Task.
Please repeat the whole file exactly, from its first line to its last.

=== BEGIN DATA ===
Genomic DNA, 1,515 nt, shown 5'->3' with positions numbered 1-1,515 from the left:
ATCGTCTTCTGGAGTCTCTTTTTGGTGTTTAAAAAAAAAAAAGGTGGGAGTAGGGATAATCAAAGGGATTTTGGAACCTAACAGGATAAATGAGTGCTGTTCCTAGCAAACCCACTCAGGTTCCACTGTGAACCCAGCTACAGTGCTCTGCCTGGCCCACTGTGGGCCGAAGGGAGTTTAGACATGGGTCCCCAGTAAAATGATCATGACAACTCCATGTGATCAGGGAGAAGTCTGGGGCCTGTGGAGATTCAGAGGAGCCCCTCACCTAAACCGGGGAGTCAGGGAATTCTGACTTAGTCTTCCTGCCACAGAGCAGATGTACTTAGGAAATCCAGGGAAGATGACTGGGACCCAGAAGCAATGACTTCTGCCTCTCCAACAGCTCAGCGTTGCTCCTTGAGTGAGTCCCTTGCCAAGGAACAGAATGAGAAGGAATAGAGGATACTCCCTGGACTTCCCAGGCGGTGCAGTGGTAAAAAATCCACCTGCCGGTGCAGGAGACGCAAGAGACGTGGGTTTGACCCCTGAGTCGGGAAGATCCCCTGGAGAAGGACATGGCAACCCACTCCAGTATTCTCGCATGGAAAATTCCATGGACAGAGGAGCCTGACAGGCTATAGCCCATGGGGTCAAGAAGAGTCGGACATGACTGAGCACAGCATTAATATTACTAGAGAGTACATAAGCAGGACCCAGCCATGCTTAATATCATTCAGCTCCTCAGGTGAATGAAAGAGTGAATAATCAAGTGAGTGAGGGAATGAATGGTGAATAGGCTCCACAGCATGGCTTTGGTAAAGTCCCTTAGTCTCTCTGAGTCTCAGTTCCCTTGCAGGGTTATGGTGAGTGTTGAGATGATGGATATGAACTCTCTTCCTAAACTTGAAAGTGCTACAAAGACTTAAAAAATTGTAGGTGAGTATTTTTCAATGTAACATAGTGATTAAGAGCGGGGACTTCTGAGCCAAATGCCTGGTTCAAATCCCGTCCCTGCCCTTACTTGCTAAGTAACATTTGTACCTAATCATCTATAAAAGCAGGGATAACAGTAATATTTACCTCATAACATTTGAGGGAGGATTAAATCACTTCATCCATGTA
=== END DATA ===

Genomic DNA, 1,515 nt, shown 5'->3' with positions numbered 1-1,515 from the left:
ATCGTCTTCTGGAGTCTCTTTTTGGTGTTTAAAAAAAAAAAAGGTGGGAGTAGGGATAATCAAAGGGATTTTGGAACCTAACAGGATAAATGAGTGCTGTTCCTAGCAAACCCACTCAGGTTCCACTGTGAACCCAGCTACAGTGCTCTGCCTGGCCCACTGTGGGCCGAAGGGAGTTTAGACATGGGTCCCCAGTAAAATGATCATGACAACTCCATGTGATCAGGGAGAAGTCTGGGGCCTGTGGAGATTCAGAGGAGCCCCTCACCTAAACCGGGGAGTCAGGGAATTCTGACTTAGTCTTCCTGCCACAGAGCAGATGTACTTAGGAAATCCAGGGAAGATGACTGGGACCCAGAAGCAATGACTTCTGCCTCTCCAACAGCTCAGCGTTGCTCCTTGAGTGAGTCCCTTGCCAAGGAACAGAATGAGAAGGAATAGAGGATACTCCCTGGACTTCCCAGGCGGTGCAGTGGTAAAAAATCCACCTGCCGGTGCAGGAGACGCAAGAGACGTGGGTTTGACCCCTGAGTCGGGAAGATCCCCTGGAGAAGGACATGGCAACCCACTCCAGTATTCTCGCATGGAAAATTCCATGGACAGAGGAGCCTGACAGGCTATAGCCCATGGGGTCAAGAAGAGTCGGACATGACTGAGCACAGCATTAATATTACTAGAGAGTACATAAGCAGGACCCAGCCATGCTTAATATCATTCAGCTCCTCAGGTGAATGAAAGAGTGAATAATCAAGTGAGTGAGGGAATGAATGGTGAATAGGCTCCACAGCATGGCTTTGGTAAAGTCCCTTAGTCTCTCTGAGTCTCAGTTCCCTTGCAGGGTTATGGTGAGTGTTGAGATGATGGATATGAACTCTCTTCCTAAACTTGAAAGTGCTACAAAGACTTAAAAAATTGTAGGTGAGTATTTTTCAATGTAACATAGTGATTAAGAGCGGGGACTTCTGAGCCAAATGCCTGGTTCAAATCCCGTCCCTGCCCTTACTTGCTAAGTAACATTTGTACCTAATCATCTATAAAAGCAGGGATAACAGTAATATTTACCTCATAACATTTGAGGGAGGATTAAATCACTTCATCCATGTA